Lumo is a documentary, named after its central character, of an African woman healing from a rape endured by military men that left her with a medical condition called fistula, a tear in the wall between the vagina and bladder caused by violent rape. It left her incontinent and uncertain of her chances to birth children. Like so many women who bear the heaviest and agonizing brutality in war-torn countries, rape is the most barbaric and common war crime committed against African women. While others think of terror in the form of bombs, missiles, and heavy artillery, Lumo recognizes rape as the most treacherous act of war, which claims the lives of so many women and leaves them in unspeakable suffering.
The film follows Lumo as she travels from her village, where she has been rejected by her fiancé, neglected by her family, and ostracized by her community, to Goma, a region in the Democratic Republic of Congo where she will receive treatment from HEAL Africa, an internationally sponsored hospital that provides services for rape survivors. Lumo will stay at the hospital for an unknown period of time until she physically and psychologically recovers from her trauma.
Although the tempo is slow, the documentary absorbs every painful detail of Lumo’s healing process. As if reflecting the pace of healing itself, the arduous and tedious speed of the film unnerves the viewer as the agony of the fistula is unmasked. Leaking urine, one of the symptoms of the fistula, cast Lumo and these other survivors into a world where they are further violated and isolated because of their condition. The cinematography is gripping. The facial portraits of the women are burned into the viewer's memory.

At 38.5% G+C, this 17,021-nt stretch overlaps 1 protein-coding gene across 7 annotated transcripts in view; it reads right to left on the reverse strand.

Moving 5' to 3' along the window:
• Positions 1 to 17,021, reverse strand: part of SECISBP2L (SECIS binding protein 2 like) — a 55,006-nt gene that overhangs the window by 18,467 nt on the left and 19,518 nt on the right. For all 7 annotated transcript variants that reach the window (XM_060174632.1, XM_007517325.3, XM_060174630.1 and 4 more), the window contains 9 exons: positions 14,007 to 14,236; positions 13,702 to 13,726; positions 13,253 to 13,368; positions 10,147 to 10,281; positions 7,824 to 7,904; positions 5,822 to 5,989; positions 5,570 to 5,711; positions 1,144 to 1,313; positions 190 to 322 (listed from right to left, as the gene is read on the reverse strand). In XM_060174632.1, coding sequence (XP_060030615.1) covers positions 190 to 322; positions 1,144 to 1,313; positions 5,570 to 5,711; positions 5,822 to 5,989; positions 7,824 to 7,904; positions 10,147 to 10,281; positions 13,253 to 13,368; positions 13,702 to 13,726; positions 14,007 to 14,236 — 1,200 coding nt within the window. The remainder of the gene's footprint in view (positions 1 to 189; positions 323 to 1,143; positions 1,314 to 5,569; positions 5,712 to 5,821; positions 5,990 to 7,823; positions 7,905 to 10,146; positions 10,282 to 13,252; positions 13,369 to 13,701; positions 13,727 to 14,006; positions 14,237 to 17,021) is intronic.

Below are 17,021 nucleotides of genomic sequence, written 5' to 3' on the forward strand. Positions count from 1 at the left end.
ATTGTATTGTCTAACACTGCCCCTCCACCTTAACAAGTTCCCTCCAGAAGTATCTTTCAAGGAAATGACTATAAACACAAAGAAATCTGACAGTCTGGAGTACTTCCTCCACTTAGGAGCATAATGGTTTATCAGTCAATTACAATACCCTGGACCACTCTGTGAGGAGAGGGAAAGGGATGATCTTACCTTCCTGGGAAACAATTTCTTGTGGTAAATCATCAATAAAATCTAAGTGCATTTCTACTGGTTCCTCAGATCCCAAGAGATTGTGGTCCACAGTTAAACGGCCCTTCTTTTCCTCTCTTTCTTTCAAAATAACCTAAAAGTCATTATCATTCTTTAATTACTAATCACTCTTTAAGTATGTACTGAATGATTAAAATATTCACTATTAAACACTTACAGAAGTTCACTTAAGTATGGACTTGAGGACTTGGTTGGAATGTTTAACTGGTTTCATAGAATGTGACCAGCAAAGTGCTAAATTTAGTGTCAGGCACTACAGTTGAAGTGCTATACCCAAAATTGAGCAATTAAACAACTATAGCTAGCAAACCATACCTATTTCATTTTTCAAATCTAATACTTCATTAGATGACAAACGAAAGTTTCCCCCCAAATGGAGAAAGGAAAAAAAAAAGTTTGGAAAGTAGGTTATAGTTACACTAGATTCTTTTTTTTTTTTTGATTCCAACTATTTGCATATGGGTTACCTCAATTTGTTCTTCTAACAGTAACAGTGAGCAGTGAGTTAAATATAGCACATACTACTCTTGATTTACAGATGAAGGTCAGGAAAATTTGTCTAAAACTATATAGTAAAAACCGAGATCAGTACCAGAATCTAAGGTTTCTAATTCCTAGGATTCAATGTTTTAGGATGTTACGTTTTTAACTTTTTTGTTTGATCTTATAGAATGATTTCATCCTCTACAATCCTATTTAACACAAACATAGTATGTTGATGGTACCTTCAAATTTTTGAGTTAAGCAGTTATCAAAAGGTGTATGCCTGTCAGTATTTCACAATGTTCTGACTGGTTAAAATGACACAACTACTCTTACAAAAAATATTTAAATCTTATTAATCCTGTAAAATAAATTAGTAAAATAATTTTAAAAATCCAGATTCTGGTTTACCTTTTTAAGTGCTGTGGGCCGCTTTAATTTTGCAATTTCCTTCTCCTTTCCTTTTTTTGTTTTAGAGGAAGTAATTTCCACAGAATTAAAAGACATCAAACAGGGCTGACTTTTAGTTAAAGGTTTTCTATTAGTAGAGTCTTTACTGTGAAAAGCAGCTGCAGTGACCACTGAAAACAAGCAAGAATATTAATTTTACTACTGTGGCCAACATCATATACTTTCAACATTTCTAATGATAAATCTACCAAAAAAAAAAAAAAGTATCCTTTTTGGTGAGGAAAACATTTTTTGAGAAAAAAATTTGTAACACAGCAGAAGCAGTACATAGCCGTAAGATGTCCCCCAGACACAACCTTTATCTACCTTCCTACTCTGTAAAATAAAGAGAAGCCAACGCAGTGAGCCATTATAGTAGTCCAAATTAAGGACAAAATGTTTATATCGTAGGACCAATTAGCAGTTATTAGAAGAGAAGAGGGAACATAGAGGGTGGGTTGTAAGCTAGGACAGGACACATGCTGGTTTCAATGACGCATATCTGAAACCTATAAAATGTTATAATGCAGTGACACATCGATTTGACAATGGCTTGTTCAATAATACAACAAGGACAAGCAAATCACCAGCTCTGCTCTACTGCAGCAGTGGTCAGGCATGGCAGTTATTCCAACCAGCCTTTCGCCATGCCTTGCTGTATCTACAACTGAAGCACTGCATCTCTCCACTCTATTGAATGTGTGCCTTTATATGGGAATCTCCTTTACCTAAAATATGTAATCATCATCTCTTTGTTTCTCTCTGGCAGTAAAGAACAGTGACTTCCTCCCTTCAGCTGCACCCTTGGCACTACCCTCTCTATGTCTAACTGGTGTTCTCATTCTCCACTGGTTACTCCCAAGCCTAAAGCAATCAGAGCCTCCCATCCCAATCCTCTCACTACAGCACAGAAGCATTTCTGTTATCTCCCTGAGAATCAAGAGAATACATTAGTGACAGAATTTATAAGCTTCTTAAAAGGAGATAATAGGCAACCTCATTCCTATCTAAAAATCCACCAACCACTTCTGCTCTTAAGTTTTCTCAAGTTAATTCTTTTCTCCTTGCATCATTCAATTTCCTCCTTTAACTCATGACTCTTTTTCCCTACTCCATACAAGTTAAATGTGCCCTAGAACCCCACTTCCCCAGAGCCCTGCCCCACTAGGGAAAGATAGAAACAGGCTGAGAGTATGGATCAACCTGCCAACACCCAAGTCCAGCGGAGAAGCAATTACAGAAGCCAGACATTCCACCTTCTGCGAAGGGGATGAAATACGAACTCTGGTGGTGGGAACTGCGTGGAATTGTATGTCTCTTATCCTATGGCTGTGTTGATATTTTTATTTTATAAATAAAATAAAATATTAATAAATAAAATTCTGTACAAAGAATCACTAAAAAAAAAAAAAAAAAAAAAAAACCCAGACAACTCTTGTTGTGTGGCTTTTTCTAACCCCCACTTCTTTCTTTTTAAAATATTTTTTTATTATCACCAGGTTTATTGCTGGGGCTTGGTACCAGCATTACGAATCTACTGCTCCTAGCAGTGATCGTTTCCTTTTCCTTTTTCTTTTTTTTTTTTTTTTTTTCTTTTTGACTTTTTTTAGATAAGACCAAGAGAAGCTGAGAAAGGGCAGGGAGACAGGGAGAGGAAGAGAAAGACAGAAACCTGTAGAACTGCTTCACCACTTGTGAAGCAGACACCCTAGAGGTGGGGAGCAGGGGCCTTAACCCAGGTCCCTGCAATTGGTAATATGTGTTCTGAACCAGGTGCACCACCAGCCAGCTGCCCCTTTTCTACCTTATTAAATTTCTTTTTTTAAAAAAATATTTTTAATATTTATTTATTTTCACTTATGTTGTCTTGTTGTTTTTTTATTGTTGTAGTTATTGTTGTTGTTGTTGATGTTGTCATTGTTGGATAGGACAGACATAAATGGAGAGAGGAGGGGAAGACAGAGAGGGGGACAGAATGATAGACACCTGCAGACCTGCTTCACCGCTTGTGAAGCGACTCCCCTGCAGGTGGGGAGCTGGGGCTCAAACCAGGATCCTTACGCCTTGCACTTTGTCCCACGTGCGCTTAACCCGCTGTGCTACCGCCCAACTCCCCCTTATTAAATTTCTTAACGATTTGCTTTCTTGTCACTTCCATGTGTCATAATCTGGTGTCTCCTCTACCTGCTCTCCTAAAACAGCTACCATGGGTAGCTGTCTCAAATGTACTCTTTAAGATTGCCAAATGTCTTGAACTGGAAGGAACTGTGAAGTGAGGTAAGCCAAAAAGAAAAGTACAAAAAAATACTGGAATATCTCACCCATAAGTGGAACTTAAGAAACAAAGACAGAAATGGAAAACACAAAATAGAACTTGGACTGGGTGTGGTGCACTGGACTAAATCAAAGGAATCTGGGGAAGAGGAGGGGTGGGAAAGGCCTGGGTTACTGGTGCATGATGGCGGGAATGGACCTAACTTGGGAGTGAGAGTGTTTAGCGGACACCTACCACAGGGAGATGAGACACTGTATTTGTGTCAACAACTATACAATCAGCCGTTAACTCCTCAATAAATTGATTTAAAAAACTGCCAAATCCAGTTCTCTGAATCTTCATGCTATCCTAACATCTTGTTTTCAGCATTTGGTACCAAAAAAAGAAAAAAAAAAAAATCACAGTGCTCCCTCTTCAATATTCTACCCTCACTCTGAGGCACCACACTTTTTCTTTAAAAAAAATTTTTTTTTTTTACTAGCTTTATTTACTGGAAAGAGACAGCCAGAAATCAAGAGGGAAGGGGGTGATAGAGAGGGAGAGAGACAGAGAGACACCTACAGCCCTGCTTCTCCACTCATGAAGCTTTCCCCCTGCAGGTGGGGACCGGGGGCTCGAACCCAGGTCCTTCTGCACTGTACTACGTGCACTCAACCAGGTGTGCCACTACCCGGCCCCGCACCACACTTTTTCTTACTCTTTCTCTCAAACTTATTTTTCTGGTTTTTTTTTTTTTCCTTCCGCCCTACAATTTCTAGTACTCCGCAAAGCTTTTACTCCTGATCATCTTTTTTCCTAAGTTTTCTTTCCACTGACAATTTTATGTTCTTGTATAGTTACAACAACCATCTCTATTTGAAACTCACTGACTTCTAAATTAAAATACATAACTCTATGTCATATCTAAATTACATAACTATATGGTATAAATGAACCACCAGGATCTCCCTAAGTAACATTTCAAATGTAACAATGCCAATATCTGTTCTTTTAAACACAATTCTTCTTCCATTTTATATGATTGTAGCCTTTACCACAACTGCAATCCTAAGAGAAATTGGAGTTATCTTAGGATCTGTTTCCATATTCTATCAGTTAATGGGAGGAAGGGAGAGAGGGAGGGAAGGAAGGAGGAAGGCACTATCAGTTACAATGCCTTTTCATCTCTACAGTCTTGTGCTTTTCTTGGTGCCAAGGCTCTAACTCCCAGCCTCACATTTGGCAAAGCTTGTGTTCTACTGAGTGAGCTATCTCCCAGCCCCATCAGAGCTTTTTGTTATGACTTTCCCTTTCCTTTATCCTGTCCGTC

Central to Lumo’s message is the unflinching commentary on the lives of the women who will return to their homes after months, or sometimes years, of treatment. They will return to the world of rejection and rebel-occupied villages where they will live in danger of being raped again.
The film interacts with other components of gender domination and oppression–state violence and government officials who use victim-blaming language–to expose all facets of the cycle which perpetuate the cycle of violence against and degradation of women. In every society, in every part of the world, sexual violence is a crime against humanity. It will transform its face based on language, environment, and culture, but Lumo points out that violence against women remains the greatest commonality among all social sins, and no nation has taken steps toward absolution.
After witnessing the journey of one woman, viewers will be compelled to search for Lumo in their own community, city, town, or village. Lumo can and is everywhere. She is anywhere and everywhere violence against women persists.
-review taken from http://feministreview.blogspot.com/
-link to actual website for LUMO: http://www.gomafilmproject.org/